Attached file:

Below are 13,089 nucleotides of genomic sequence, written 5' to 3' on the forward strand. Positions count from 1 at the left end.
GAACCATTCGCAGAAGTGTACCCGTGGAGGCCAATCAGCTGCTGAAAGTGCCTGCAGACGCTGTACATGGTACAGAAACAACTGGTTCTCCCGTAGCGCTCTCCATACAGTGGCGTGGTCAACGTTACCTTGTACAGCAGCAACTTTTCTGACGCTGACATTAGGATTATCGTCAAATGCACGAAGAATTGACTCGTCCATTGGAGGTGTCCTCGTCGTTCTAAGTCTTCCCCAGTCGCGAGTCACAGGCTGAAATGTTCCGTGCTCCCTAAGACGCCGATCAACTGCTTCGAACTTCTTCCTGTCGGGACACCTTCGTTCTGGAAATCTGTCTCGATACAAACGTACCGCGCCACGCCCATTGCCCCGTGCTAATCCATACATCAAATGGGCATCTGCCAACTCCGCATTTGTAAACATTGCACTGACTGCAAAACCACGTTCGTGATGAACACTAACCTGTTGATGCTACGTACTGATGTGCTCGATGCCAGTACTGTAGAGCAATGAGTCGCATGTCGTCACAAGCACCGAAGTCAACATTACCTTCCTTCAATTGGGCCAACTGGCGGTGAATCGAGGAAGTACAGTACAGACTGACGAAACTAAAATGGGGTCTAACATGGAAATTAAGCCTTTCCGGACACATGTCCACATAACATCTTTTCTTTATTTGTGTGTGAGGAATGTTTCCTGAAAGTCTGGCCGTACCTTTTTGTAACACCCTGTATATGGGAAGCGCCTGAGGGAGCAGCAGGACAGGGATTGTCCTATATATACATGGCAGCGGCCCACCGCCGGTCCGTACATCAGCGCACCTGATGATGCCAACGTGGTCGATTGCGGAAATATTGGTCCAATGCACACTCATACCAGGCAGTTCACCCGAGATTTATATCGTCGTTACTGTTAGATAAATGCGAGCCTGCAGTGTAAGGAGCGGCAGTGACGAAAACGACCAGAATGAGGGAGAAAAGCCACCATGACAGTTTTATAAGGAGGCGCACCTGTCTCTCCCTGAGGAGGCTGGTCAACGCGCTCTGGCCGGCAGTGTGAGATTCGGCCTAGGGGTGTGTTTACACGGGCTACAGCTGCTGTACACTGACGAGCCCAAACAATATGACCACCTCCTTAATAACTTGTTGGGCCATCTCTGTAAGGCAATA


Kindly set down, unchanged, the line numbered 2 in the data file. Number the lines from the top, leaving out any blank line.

GAACCATTCGCAGAAGTGTACCCGTGGAGGCCAATCAGCTGCTGAAAGTGCCTGCAGACGCTGTACATGGTACAGAAACAACTGGTTCTCCCGTAGCGCTCTCCATACAGTGGCGTGGTCAACGTTACCTTGTACAGCAGCAACTTTTCTGACGCTGACATTAGGATTATCGTCAAATGCACGAAGAATTGACTCGTCCATTGGAGGTGTCCTCGTCGTTCTAAGTCTTCCCCAGTCGCGAGTCACAGGCTGAAATGTTCCGTGCTCCCTAAGACGCCGATCAACTGCTTCGAACTTCTTCCTGTCGGGACACCTTCGTTCTGGAAATCTGTCTCGATACAAACGTACCGCGCCACGCCCATTGCCCCGTGCTAATCCATACATCAAATGGGCATCTGCCAACTCCGCATTTGTAAACATTGCACTGACTGCAAAACCACGTTCGTGATGAACACTAACCTGTTGATGCTACGTACTGATGTGCTCGATGCCAGTACTGTAGAGCAATGAGTCGCATGTCGTCACAAGCACCGAAGTCAACATTACCTTCCTTCAATTGGGCCAACTGGCGGTGAATCGAGGAAGTACAGTACAGACTGACGAAACTAAAATGGGGTCTAACATGGAAATTAAGCCTTTCCGGACACATGTCCACATAACATCTTTTCTTTATTTGTGTGTGAGGAATGTTTCCTGAAAGTCTGGCCGTACCTTTTTGTAACACCCTGTATATGGGAAGCGCCTGAGGGAGCAGCAGGACAGGGATTGTCCTATATATACATGGCAGCGGCCCACCGCCGGTCCGTACATCAGCGCACCTGATGATGCCAACGTGGTCGATTGCGGAAATATTGGTCCAATGCACACTCATACCAGGCAGTTCACCCGAGATTTATATCGTCGTTACTGTTAGATAAATGCGAGCCTGCAGTGTAAGGAGCGGCAGTGACGAAAACGACCAGAATGAGGGAGAAAAGCCACCATGACAGTTTTATAAGGAGGCGCACCTGTCTCTCCCTGAGGAGGCTGGTCAACGCGCTCTGGCCGGCAGTGTGAGATTCGGCCTAGGGGTGTGTTTACACGGGCTACAGCTGCTGTACACTGACGAGCCCAAACAATATGACCACCTCCTTAATAACTTGTTGGGCCATCTCTGTAAGGCAATA